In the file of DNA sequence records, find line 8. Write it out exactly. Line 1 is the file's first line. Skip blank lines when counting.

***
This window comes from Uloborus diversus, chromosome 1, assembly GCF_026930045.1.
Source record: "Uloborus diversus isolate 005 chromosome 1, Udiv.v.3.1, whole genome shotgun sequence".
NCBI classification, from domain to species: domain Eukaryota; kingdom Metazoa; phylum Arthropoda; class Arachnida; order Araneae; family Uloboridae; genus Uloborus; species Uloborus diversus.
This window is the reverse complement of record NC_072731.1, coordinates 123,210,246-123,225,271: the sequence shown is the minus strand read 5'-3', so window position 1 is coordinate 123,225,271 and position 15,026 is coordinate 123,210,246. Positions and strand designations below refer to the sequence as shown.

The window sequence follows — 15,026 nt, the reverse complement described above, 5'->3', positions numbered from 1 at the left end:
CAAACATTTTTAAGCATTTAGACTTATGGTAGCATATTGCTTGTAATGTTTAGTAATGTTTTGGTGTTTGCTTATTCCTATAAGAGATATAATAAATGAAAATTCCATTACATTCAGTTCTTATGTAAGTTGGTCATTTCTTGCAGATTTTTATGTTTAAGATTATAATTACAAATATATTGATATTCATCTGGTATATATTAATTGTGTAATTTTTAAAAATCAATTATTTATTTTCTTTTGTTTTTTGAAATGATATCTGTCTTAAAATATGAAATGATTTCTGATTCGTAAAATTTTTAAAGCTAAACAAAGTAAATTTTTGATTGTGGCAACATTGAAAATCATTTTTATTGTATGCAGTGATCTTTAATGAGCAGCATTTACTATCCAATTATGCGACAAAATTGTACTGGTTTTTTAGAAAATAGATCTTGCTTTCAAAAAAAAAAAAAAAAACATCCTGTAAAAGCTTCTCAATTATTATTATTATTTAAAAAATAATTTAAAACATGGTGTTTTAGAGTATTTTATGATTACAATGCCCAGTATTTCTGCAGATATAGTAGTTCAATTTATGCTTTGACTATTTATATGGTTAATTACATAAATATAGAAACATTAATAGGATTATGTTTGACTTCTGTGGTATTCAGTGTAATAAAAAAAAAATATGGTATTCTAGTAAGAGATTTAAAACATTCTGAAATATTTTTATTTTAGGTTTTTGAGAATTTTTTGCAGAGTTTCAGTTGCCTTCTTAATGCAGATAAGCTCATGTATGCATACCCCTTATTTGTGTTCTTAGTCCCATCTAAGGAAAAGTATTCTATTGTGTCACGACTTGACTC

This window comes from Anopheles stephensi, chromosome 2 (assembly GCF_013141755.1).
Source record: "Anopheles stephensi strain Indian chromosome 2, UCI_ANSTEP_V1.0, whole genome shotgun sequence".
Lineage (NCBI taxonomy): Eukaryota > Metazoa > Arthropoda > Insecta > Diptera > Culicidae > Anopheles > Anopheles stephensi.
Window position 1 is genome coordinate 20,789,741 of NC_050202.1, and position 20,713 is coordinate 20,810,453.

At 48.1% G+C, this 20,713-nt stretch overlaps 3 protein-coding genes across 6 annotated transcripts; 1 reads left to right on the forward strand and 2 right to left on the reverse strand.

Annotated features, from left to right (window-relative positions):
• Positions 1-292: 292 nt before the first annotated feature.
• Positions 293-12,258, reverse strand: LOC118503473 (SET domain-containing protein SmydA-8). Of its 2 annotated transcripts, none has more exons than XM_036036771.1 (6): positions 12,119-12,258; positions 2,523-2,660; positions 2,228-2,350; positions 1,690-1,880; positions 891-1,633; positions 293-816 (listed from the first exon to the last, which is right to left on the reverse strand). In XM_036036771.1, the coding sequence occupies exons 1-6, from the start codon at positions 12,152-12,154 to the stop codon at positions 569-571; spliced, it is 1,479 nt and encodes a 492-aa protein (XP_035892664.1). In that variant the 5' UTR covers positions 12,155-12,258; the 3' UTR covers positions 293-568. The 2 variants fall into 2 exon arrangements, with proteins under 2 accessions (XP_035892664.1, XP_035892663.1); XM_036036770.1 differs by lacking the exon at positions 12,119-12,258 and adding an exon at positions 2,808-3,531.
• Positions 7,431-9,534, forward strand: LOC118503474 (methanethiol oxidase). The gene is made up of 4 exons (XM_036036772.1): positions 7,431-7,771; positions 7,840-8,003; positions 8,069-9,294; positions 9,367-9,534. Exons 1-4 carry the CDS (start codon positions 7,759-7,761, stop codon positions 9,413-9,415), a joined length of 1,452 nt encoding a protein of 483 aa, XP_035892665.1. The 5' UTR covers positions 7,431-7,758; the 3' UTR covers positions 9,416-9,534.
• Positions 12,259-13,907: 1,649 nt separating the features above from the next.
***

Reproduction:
Source record: "Anopheles stephensi strain Indian chromosome 2, UCI_ANSTEP_V1.0, whole genome shotgun sequence".